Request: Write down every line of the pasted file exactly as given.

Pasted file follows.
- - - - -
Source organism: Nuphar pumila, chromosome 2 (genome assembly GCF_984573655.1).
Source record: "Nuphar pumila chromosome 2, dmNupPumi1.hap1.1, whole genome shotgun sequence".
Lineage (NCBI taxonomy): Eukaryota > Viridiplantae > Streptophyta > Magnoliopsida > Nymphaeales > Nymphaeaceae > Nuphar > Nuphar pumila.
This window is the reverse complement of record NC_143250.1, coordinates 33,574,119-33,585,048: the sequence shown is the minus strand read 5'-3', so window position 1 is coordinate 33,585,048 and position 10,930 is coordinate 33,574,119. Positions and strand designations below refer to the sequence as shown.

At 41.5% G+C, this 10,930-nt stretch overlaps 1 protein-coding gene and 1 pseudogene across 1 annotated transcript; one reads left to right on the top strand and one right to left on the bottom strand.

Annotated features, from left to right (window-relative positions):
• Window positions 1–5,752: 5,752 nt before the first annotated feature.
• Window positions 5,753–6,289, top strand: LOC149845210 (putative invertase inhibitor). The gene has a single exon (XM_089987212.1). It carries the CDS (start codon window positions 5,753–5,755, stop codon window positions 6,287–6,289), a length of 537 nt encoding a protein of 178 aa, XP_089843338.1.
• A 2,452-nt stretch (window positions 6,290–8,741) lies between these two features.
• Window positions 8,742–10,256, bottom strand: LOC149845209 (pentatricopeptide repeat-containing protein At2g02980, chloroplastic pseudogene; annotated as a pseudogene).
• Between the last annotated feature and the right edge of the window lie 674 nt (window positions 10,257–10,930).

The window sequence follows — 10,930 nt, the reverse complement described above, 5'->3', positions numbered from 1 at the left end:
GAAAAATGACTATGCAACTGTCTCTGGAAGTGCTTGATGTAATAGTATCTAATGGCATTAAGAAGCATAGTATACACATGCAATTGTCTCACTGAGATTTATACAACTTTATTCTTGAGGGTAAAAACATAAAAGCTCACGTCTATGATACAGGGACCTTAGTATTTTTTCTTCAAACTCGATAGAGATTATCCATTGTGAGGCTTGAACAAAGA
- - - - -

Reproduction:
Source organism: Nuphar pumila, chromosome 2 (genome assembly GCF_984573655.1).
Source record: "Nuphar pumila chromosome 2, dmNupPumi1.hap1.1, whole genome shotgun sequence".
Lineage (NCBI taxonomy): Eukaryota > Viridiplantae > Streptophyta > Magnoliopsida > Nymphaeales > Nymphaeaceae > Nuphar > Nuphar pumila.
This window is the reverse complement of record NC_143250.1, coordinates 33,574,119-33,585,048: the sequence shown is the minus strand read 5'-3', so window position 1 is coordinate 33,585,048 and position 10,930 is coordinate 33,574,119. Positions and strand designations below refer to the sequence as shown.

At 41.5% G+C, this 10,930-nt stretch overlaps 1 protein-coding gene and 1 pseudogene across 1 annotated transcript; one reads left to right on the top strand and one right to left on the bottom strand.

Annotated features, from left to right (window-relative positions):
• Window positions 1–5,752: 5,752 nt before the first annotated feature.
• Window positions 5,753–6,289, top strand: LOC149845210 (putative invertase inhibitor). The gene has a single exon (XM_089987212.1). It carries the CDS (start codon window positions 5,753–5,755, stop codon window positions 6,287–6,289), a length of 537 nt encoding a protein of 178 aa, XP_089843338.1.
• A 2,452-nt stretch (window positions 6,290–8,741) lies between these two features.
• Window positions 8,742–10,256, bottom strand: LOC149845209 (pentatricopeptide repeat-containing protein At2g02980, chloroplastic pseudogene; annotated as a pseudogene).
• Between the last annotated feature and the right edge of the window lie 674 nt (window positions 10,257–10,930).

The window sequence follows — 10,930 nt, the reverse complement described above, 5'->3', positions numbered from 1 at the left end:
GAAAAATGACTATGCAACTGTCTCTGGAAGTGCTTGATGTAATAGTATCTAATGGCATTAAGAAGCATAGTATACACATGCAATTGTCTCACTGAGATTTATACAACTTTATTCTTGAGGGTAAAAACATAAAAGCTCACGTCTATGATACAGGGACCTTAGTATTTTTTCTTCAAACTCGATAGAGATTATCCATTGTGAGGCTTGAACAAAGA